Mark Twain once said that the coldest winter he ever spent was a summer in San Francisco, and right now, I know exactly what he was talking about. We’ve had cold foggy weather that has me seeking comfort in a warm woolly coat and my favorite refuge: the perfume counters. As usual, there were plenty of new offerings, but I found two fragrances inspired by great icons of the fashion world that banished the chill from my extremities and put the spring—or rather summer—right back in my step.
Estée Lauder Private Collection Tuberose Gardenia
Photo courtesy of Estée Lauder
Released in 2007, Private Collection Tuberose Gardenia was brought to market by Estée Lauder’s granddaughter and head of global advertising, Aerin Lauder. Lauder often speaks glowingly of her grandmother, and in Private Collection Tuberose Gardenia, she has done Estée proud.
Listed notes are neroli, lilac, rosewood, tuberose, gardenia, orange flower, jasmine, white lily, carnation, and vanilla bourbon. Private Collection Tuberose Gardenia opens with a burst of tart neroli that soon blends into a smooth, creamy blend of glorious white flowers. The other notes take a back seat to the tuberose and gardenia, although you do get hints of the vanilla throughout. I love tuberose fragrances, both the loud and the ladylike, and Private Collection Tuberose Gardenia falls into the latter category. The fragrance is rich and discreet—the sort of fragrance that prompts handsome men to lean in closer.
Private Collection Tuberose Gardenia comes in two forms, an Eau de Parfum and a Parfum. Thanks to a generous sales associate at Neiman Marcus, I have been sampling the Eau de Parfum. It is simply glorious, but at $300 per bottle, I am going to have to content myself with the samples (or throw myself at the mercy of more sales associates!).
The bottle is heavy and rectangular, with a beaten gold cap on the Eau de Parfum. The cap on the Parfum, inspired by a brooch, is embedded with semi-precious stones and is very 1960s chic. The Parfum also comes in a solid perfume and powder.
Andy Warhol Lexington Avenue by Bond No. 9.
Photo courtesy of Bond No. 9
Due to be released in September 2008, Andy Warhol Lexington Avenue celebrates the time Andy spent living on Lexington Avenue and working as an illustrator of fabulous shoes.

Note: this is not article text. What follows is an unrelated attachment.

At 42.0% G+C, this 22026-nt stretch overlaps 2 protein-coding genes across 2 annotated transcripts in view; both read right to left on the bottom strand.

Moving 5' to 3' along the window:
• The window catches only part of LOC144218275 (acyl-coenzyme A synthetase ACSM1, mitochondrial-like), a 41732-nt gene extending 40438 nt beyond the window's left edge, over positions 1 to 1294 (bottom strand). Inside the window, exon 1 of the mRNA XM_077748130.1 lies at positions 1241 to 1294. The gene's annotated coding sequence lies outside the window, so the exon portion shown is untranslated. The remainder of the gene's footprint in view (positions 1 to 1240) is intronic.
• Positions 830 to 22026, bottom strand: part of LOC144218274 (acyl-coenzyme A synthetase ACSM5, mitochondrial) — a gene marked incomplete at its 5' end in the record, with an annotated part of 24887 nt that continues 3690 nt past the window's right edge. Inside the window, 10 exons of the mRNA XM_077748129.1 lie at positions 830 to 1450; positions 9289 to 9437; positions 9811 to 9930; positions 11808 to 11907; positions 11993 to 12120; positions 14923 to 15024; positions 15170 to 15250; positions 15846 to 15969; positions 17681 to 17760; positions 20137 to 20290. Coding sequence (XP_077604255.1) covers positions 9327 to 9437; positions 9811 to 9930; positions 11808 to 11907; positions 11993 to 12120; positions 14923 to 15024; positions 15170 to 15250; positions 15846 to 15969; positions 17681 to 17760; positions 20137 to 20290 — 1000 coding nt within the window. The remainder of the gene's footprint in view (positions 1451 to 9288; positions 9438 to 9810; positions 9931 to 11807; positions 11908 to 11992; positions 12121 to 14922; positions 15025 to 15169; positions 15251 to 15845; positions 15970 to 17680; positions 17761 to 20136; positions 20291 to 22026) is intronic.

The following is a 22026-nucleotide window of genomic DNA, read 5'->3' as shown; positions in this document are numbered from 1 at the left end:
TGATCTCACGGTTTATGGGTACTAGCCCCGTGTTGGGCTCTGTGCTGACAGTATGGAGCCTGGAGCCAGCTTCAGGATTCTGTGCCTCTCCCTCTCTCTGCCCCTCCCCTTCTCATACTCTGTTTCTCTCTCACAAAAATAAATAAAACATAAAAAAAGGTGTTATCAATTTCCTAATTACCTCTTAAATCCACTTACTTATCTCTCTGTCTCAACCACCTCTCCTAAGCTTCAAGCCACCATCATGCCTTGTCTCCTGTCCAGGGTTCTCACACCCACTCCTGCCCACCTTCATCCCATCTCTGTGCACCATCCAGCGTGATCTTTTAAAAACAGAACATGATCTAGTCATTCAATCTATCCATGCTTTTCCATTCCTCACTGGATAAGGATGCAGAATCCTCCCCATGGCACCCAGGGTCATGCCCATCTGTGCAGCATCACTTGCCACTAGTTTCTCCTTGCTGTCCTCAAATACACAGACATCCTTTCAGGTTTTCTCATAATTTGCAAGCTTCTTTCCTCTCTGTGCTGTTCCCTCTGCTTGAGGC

The listed top notes are blue cypress, fennel, cardamom, and roasted almonds. Middle notes are peony, orris (irs root) crème brulee, and pimento berry, with base notes of patchouli and sandalwood.
Andy Warhol Lexington Avenue opens with a woody, fennel smell I wish lasted a little longer. The scent moves fast into the floral and vanilla notes, leaving just a hint of spice and pepper. The drydown is nice, with just a bit of sweet and spice underneath the patchouli, which is present with a light touch.
This fragrance is a departure from what I usually wear, but after wearing it for a few days, it really grew on me. I liked the almost woody, sweet scent of it on my skin, its lasting power (as is the case with most Bond No. 9 fragrances), and loved the compliments it provoked too. It’s definitely worth searching out once it releases, especially as the bottle is just divine—delightful shoe illustrations are scattered over a glossy black background and later in the year, you can buy a limited edition bottle with a wearable sterling pendant with four of Warhol’s shoe designs.
Lexington Avenue will be available in two sizes: Eau de Parfum, 50ml for $135 and 100ml for $195. The limited edition bottle with the sterling shoe pendant will retail for $575. (Luxury comes with a price!) Available in September 2008 at Bond. No. 9 and Saks Fifth Avenue stores.
Parting Note: “Perfume puts the finishing touch to elegance—a detail that subtly underscores the look, an invisible extra that completes a woman’s personality. Without it, there is something missing.”—Gianni Versace
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